Don’t be intimidated by fresh artichokes! They may look prickly, but once trimmed and cook, their mild, nutty flavor shines. Artichokes can be simmered, pureed, stuffed, fried, grilled and even shaved and eaten raw. Read on for our best tips for working with artichokes, then find some simple ways to prepare them this season, straight from the Williams-Sonoma Test Kitchen.
Look for: Buy heavy artichokes with tightly closed, olive green leaves and moist, healthy stems. A few purple streaks on the leaves are okay, but limp, brownish globes should be skipped. Seek out baby artichokes, which have a more delicate flavor and texture. To store artichokes, sprinkle them with a few drops of water and store in a perforated plastic bag in the coldest part of the refrigerator for up to a week. If you’re cooking them on the same day you buy them, leave them at cool room temperature.
Prep tips: To trim artichokes, start at the base, and pull off and discard the tough outer leaves until you reach the tender yellow inner leaves. Cut the stem off flush with the bottom of the leaves and discard it, too. Use a serrated knife to slice off the top 1 to 2 inches of the remaining leaves to remove the thorns. Cut the artichoke in half lengthwise through the center. Using a teaspoon, scrape out the furry choke and drop the halves into a bowl of lemon water. If your recipe calls for quartered artichokes, cut each half lengthwise and then drop the quarters into the lemon water. Here’s your toolkit:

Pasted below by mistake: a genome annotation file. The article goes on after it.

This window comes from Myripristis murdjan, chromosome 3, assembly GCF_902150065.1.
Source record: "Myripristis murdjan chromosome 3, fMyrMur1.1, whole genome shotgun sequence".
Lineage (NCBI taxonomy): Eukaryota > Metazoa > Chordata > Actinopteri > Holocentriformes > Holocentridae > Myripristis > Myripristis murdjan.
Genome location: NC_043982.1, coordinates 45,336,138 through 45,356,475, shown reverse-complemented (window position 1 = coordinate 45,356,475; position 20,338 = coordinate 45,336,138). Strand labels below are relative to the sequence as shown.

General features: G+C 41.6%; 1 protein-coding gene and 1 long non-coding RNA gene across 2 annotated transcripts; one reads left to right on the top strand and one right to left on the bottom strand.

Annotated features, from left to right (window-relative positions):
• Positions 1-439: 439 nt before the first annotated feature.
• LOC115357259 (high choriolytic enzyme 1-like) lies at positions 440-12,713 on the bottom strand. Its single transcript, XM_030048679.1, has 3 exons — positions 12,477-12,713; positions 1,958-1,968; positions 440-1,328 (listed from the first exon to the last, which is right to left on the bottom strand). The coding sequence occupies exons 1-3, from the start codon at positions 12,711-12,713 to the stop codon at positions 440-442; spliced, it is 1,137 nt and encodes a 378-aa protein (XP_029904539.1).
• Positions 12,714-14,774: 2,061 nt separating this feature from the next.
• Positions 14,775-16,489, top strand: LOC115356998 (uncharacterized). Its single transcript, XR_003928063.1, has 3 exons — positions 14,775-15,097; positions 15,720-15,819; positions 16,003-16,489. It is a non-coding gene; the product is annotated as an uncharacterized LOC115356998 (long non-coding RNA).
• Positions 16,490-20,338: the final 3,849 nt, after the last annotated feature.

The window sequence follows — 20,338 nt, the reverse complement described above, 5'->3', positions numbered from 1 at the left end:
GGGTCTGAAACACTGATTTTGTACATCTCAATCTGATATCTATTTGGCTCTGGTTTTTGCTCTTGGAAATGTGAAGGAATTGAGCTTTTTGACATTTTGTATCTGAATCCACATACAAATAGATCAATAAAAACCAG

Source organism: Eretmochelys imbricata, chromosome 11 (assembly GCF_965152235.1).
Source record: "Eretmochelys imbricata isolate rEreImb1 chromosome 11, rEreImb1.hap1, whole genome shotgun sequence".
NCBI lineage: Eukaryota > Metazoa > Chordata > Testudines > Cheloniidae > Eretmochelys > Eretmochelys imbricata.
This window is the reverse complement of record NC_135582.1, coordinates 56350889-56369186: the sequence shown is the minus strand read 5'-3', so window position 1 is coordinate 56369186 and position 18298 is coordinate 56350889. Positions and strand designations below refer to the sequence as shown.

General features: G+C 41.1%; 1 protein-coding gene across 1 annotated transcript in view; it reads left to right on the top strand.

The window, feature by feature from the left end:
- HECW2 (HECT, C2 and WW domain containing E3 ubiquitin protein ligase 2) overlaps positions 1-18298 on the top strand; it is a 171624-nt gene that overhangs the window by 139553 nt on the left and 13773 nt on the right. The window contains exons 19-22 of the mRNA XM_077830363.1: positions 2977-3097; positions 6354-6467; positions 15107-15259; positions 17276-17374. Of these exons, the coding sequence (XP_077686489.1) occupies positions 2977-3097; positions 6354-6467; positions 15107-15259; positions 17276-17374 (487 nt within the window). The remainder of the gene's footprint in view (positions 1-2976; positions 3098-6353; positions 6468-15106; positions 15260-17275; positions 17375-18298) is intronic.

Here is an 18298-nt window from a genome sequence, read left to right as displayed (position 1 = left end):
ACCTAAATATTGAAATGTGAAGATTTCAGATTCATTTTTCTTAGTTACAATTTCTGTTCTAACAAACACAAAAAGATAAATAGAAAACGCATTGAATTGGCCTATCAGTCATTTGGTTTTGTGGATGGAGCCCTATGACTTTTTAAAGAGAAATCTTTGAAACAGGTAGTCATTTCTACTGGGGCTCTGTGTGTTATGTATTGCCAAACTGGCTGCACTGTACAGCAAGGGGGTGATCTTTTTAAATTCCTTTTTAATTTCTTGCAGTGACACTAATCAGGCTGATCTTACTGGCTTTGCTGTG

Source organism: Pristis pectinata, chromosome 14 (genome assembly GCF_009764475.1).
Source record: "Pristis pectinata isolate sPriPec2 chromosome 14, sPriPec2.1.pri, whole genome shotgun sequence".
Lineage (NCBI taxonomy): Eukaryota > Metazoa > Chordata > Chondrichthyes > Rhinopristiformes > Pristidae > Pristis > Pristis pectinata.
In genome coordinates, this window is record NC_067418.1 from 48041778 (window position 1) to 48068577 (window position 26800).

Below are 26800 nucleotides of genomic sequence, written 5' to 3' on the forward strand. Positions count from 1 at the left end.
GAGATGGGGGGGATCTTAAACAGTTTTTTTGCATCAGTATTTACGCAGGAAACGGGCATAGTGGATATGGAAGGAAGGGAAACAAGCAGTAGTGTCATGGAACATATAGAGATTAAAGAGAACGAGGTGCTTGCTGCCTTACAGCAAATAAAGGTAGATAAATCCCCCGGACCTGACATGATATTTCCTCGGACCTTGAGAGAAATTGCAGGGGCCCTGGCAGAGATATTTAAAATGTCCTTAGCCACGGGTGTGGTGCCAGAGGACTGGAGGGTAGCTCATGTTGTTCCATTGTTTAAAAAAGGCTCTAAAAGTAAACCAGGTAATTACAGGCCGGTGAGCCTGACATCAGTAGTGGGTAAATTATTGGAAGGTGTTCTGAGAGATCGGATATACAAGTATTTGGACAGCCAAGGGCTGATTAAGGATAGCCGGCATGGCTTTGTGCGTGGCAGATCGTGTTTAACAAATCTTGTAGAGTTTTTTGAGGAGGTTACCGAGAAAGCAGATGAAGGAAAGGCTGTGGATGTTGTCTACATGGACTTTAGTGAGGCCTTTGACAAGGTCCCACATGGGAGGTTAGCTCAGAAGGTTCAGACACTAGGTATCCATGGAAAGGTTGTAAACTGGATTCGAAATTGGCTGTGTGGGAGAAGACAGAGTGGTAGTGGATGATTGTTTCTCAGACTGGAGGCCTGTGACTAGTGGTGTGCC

- Shun Fuji Bread Knife, for trimming and halving artichokes
- de Buyer Kobra Adjustable Slicer, to shave artichokes into thin slices
- Breville Sous Chef Food Processor, for pureeing
- Staub Cast-Iron Braiser, for braising and roasting artichokes
Cooking tip: Use only stainless-steel knives and cookware when preparing artichokes, since carbon steel, aluminum and cast iron will discolor them soon after they are cut. Don’t be alarmed if they do turn a darker color — the discoloration won’t affect their flavor.
Raw Artichoke Salad: Thinly slice artichoke hearts with a mandoline. Toss with olive oil, plenty of lemon juice, parmesan shavings, salt and pepper.
Fried Baby Artichokes: Trim and halve artichokes and soak in buttermilk. Dredge in a mixture of equal parts regular and semolina flour. Pour 1 inch of canola oil in a pan and heat to 375 degrees F. Fry artichokes in batches until golden and crispy. Drain and serve with aioli.
Braised Artichokes: Trim artichokes, remove chokes and slice into halves. Cover the bottom of a baking dish with lemon slices, top with artichokes and pour in chicken stock or white wine to within 1 inch of dish rim. Season with salt and pepper, seal with foil and bake until tender in a 400-degree F oven.
Artichoke Spread: Pulse cooked artichoke hearts in a food processor with garlic, lemon, olive oil and parmesan cheese. Spread on toasts or sandwiches.
Baked Stuffed Artichokes: Trim artichokes; sprinkle with olive oil, salt and pepper. Place in baking dish. Combine toasted bread crumbs, chopped parsley, grated pecorino, olive oil, minced garlic, lemon zest, salt and pepper. Stuff into center of artichokes and between leaves. Add 1/2 cup water to pan; cover with foil. Bake at 400°F until tender. Uncover; bake until browned.
Marinated Baby Artichokes: Trim and halve baby artichokes. Blanch artichokes until tender. Drain well; cool to room temperature. Place artichokes in jar. Add chopped fresh herbs, garlic, lemon zest and chile flakes; cover with olive oil. Refrigerate and use within 1 week.